Resolution Urging Congressional Action On Sept. 11 Responder Health Care Bill Advances

A view of the Senate Chambers from the 2010-2011 Senate Reorganization.

“James Zadroga 9/11 Health and Compensation Act of 2010,” Named for Bergen Resident, Would Provide Health Benefits for First Responders

TRENTON – A resolution sponsored by the Democratic members of the Bergen County delegation in the State Senate – Senators Loretta Weinberg Paul A. Sarlo and Bob Gordon – which would urge Congress to enact H.R.847, known as the “James Zadroga 9/11 Health and Compensation Act of 2010” after a Bergen County first responder and NYPD officer who died due to complications from working at Ground Zero in the aftermath of the September 11 terror attacks was unanimously approved by the Senate Budget and Appropriations Committee today.

“In America’s darkest hour, James Zadroga and thousands of other courageous Americans took up the call to duty and headed to Ground Zero to help in clean-up and recovery efforts,” said Senator Weinberg, D-Teaneck. “Nine years after the September 11 attacks, Americans are still dealing with the after-effects, including long-term health problems caused by exposure to airborne toxins, and post-traumatic stress. America owes a debt of gratitude to the brave men and women who answered the call to service, and I think it’s absolutely shameful that Republicans in the U.S. Senate are holding up this bill in order to force reauthorization of Bush-era tax cuts for the wealthy.”

“The stand-off in the U.S. Senate over the ‘James Zadroga Health and Compensation Act’ is a question over our priorities,” said Senator Sarlo, D-Wood-Ridge, who serves as chair of the Senate Budget Committee. “I tend to think it’s more important to honor the heroic sacrifices of our September 11 responders than it is to extend tax cuts for wealthy Americans. Hopefully, the Republican U.S. Senators who are blocking this bill will come to their senses and vote with their Democratic counterparts to create a health care safety net for emergency responders and volunteers who are paying the ultimate price for freedom.”

“This is a matter of fundamental fairness for people in New Jersey and around the country who put themselves in harm’s way to aide in recovery and clean-up efforts from the September 11 terror campaign against America,” said Senator Gordon, D-Fair Lawn. “Our nation owes so much to those who worked diligently to help America recover, and the least we can do is provide resources and treatment for folks who are dealing with long-term medical conditions resulting from their work at Ground Zero. While the ‘James Zadroga Health and Compensation Act’ received bipartisan approval in the House of Representatives, it’s time for the U.S. Senate to stand with our responders and provide necessary medical monitoring and treatment.”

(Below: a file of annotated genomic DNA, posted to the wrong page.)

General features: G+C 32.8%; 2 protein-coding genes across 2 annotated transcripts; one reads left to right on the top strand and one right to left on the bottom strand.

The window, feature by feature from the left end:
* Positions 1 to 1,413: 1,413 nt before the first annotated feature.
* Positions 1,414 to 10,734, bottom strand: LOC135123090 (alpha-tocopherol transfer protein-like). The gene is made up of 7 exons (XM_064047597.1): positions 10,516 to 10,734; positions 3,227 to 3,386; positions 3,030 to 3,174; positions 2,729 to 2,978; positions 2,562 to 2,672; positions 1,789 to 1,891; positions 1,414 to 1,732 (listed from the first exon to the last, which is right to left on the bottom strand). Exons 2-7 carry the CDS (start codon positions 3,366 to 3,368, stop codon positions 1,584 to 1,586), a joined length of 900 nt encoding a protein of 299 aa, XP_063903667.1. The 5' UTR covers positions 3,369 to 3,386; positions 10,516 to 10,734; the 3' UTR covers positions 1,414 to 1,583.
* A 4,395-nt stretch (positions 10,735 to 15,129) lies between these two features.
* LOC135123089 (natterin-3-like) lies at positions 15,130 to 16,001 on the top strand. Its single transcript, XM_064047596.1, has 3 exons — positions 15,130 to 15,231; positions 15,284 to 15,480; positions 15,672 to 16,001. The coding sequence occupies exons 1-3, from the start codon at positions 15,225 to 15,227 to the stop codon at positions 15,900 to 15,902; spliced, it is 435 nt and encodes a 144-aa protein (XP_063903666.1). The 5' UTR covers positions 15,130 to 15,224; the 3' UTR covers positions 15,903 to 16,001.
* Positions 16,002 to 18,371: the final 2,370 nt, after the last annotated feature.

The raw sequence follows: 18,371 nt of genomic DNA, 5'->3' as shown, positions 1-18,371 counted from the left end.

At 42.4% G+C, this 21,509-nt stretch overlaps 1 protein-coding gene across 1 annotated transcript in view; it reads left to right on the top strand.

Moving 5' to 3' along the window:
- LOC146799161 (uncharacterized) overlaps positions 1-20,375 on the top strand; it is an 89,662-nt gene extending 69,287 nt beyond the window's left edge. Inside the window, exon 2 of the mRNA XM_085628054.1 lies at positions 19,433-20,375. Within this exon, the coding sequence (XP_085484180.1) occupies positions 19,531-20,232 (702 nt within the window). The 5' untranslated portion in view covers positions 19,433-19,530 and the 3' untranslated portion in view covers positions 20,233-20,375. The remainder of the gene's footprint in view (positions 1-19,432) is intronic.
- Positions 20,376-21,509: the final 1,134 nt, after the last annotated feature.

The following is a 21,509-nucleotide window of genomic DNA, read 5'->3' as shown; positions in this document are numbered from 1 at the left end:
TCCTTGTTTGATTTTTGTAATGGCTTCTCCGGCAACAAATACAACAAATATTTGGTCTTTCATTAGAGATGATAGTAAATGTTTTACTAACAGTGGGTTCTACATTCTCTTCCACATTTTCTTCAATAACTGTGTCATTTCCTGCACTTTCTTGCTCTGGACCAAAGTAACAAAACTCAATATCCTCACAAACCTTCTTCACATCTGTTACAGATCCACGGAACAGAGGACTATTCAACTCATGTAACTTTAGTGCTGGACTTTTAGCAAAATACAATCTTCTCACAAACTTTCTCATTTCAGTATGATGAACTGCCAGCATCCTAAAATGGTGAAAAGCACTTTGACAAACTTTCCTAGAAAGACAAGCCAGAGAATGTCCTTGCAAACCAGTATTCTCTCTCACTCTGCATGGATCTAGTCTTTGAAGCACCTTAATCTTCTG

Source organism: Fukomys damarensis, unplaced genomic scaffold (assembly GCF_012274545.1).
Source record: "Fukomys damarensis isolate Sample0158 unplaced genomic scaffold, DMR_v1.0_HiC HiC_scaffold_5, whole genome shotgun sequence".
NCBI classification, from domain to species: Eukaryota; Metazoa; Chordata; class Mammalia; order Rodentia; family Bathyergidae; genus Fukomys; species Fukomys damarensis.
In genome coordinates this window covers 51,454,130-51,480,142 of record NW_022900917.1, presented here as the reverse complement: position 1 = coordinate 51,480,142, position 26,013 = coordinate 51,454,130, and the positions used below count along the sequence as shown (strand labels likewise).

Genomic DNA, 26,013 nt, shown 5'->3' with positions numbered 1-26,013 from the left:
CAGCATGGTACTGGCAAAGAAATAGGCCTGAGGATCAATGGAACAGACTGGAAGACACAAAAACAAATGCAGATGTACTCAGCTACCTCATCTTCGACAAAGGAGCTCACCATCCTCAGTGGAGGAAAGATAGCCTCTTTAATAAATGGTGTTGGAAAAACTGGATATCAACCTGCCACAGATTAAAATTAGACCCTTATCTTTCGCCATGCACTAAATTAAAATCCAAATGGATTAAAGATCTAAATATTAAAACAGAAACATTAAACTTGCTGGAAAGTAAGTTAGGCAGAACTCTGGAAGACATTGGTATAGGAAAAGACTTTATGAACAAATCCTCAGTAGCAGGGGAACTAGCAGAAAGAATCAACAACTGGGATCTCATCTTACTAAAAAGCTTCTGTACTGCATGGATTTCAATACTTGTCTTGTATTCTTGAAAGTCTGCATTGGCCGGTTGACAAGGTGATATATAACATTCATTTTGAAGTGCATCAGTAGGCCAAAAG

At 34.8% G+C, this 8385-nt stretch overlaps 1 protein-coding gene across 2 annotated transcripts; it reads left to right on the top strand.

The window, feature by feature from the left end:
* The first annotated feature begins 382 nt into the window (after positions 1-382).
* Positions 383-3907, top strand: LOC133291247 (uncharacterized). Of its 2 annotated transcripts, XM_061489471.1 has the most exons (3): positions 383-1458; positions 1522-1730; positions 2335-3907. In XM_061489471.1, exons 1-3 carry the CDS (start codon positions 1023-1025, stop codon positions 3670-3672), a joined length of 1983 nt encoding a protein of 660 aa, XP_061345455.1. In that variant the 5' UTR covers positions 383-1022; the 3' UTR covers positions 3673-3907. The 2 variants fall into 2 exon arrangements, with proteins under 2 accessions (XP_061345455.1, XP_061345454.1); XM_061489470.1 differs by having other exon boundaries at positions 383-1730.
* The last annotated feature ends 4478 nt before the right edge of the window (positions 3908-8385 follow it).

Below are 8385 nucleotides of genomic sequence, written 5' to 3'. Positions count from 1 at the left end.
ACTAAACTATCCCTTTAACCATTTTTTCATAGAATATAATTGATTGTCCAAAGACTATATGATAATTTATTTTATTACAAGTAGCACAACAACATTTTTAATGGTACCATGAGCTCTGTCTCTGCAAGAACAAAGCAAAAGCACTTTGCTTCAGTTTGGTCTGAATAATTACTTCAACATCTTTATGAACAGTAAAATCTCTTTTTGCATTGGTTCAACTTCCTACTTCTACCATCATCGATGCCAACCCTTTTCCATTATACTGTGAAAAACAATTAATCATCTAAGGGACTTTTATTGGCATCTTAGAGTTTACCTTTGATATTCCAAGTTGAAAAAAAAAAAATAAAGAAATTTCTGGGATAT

The Senators’ resolution, SR-911, would urge Congress to enact the “James Zadroga 9/11 Health and Compensation Act of 2010,” named for a North Arlington resident who developed respiratory problems tied to exposure to a toxic mix of chemicals, jet fuel, asbestos, lead, glass fragments and other debris at Ground Zero. Mr. Zadroga was among the first individuals who died as a result of health care complications resulting from his work at Ground Zero, and at present, 98 individuals who worked at Ground Zero have passed away from a variety of reasons, including respiratory disease and cancer. Nearly 14,000 World Trade Center responders are currently receiving treatment just this year, and 71,000 individuals are enrolled in a registry operated by the New York Committee for Occupational Safety and Health to study the long-term physical and mental health effects of September 11.

The “James Zadroga 9/11 Health and Compensation Act of 2010” passed the House of Representatives on September 29, 2010 by a vote of 268-160. On December 9, 2010, a vote to end a Republican filibuster on the measure fell three votes short of the 60 votes needed to end debate and force an up or down vote on the bill.

SR-911 now heads to the full Senate for consideration. If approved, a duly-authenticated copy of the resolution would be transmitted to Congress and filed with the Secretary of the Senate.